and we then have

    now we run redis as our data store

    docker service create --name redis --network dockercoins redis
    

    and finally we run all 4 services

    REGISTRY=127.0.0.1:5000
    TAG=v0.1
    for SERVICE in webui worker hasher rng; do
      docker service create --name $SERVICE --network dockercoins $REGISTRY/$SERVICE:$TAG
    done
    

    once again we need to update the webui service and publish a port

    docker service update --publish-add 8080:80 webui
    

    Let’s see whether our application is working correctly and mining Docker coins. For this we need to determine the DNS (or public IP address) of the load balancer in front of our swarm (ELB). We have described how to do this earlier in this post. So let’s open a browser and use this public DNS. We should see our mining dashboard

    Scaling a Service

    Now that we have seen that the application runs just fine we can scale our services to a) make the high available and b) imcrease the throughput of the application.

    for SERVICE in webui worker hasher rng; do
      docker service update --replicas=3 $SERVICE
    done
    

    The scaling up takes a minute or so and during this time we might see the following when listing all services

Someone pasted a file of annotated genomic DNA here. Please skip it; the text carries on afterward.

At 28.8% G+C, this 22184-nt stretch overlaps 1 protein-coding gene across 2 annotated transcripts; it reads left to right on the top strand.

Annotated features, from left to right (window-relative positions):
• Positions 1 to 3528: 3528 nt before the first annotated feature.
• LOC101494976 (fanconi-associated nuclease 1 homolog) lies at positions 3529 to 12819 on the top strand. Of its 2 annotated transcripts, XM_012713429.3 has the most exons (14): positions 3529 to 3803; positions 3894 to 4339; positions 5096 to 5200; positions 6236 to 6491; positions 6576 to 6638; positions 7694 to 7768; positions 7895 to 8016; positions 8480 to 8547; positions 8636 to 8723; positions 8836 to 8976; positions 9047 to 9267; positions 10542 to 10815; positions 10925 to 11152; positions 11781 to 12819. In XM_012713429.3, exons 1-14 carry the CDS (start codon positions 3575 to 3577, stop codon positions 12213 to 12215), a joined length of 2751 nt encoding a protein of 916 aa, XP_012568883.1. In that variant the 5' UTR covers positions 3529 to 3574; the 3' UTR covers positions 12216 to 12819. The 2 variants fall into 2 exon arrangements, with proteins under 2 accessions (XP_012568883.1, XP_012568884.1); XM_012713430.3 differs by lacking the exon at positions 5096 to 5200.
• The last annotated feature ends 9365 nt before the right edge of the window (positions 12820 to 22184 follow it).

and also in the UI we’ll see the effect of scaling up. We get a 3-fold throughput.

    Updating a Service

    To witness a rolling update (with zero downtime) of a service let’s make a minor code change in the rng service. Let’s decrease the sleep time in the rng.py file from 100 ms to 50 ms. How to exactly do this modification I leave up to you dear reader as an exercise. Just a little hint: use a container…

    Once done with the modification let’s build and push the new version of the rnd service

    REGISTRY=127.0.0.1:5000
    TAG=v0.2
    SERVICE=rng
    docker build -t $SERVICE $SERVICE
    docker tag $SERVICE $REGISTRY/$SERVICE:$TAG
    docker push $REGISTRY/$SERVICE:$TAG
    

    and then trigger the rolling update with

    docker service update --image $REGISTRY/$SERVICE:$TAG $SERVICE
    

    confirm that the service has been updated by executing

    docker service ps rng
    

    and you should see something similar to this

    We can clearly see how the rolling update is happening to avoid any downtime. In the image above we see that rng.1 has been updated and the new version is running while rng.3 is currently starting the new version and rng.2 has not yet been updated.

    Chaos in the Swarm

    Let’s see how the swarm reacts when bad things happen. Let’s try to kill one of the nodes that has running containers on it. In my case I take the node ip-192-168-33-226.us-west-2.compute.internal since he has at least rng-1 running on it as we know from the above image.

    After stopping the corresponding EC2 instance it takes only a second for the swarm to re-deploy the service instances that had been running on this node to another node as we can see from the following picture.